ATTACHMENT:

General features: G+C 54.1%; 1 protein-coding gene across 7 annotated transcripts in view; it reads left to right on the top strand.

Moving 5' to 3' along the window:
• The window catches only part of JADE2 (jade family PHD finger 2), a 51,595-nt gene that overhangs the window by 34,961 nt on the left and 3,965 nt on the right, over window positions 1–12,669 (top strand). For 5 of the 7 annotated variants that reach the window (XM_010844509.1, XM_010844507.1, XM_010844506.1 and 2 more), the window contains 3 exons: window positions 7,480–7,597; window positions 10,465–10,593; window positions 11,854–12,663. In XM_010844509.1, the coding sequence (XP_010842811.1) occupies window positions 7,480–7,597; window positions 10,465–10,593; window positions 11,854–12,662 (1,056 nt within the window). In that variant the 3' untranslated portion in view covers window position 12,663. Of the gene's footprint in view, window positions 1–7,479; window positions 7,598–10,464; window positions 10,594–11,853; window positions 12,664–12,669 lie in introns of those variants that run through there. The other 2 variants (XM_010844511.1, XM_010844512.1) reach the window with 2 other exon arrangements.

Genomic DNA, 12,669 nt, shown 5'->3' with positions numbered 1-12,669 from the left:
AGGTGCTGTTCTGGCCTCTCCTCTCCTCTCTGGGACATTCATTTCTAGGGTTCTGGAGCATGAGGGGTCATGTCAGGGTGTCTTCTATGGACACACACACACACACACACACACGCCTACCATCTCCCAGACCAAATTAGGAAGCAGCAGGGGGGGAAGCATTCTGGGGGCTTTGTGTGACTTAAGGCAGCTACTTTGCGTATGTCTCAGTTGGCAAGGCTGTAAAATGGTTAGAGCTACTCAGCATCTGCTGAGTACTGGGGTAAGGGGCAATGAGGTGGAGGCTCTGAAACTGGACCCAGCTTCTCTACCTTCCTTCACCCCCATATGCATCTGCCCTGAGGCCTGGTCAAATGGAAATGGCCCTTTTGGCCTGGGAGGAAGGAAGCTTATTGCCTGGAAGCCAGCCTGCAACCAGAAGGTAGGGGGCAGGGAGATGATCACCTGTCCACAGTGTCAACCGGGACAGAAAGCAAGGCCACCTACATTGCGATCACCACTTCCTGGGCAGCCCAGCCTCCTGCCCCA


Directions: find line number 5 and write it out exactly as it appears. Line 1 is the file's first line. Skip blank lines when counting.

AGGTGCTGTTCTGGCCTCTCCTCTCCTCTCTGGGACATTCATTTCTAGGGTTCTGGAGCATGAGGGGTCATGTCAGGGTGTCTTCTATGGACACACACACACACACACACACACGCCTACCATCTCCCAGACCAAATTAGGAAGCAGCAGGGGGGGAAGCATTCTGGGGGCTTTGTGTGACTTAAGGCAGCTACTTTGCGTATGTCTCAGTTGGCAAGGCTGTAAAATGGTTAGAGCTACTCAGCATCTGCTGAGTACTGGGGTAAGGGGCAATGAGGTGGAGGCTCTGAAACTGGACCCAGCTTCTCTACCTTCCTTCACCCCCATATGCATCTGCCCTGAGGCCTGGTCAAATGGAAATGGCCCTTTTGGCCTGGGAGGAAGGAAGCTTATTGCCTGGAAGCCAGCCTGCAACCAGAAGGTAGGGGGCAGGGAGATGATCACCTGTCCACAGTGTCAACCGGGACAGAAAGCAAGGCCACCTACATTGCGATCACCACTTCCTGGGCAGCCCAGCCTCCTGCCCCA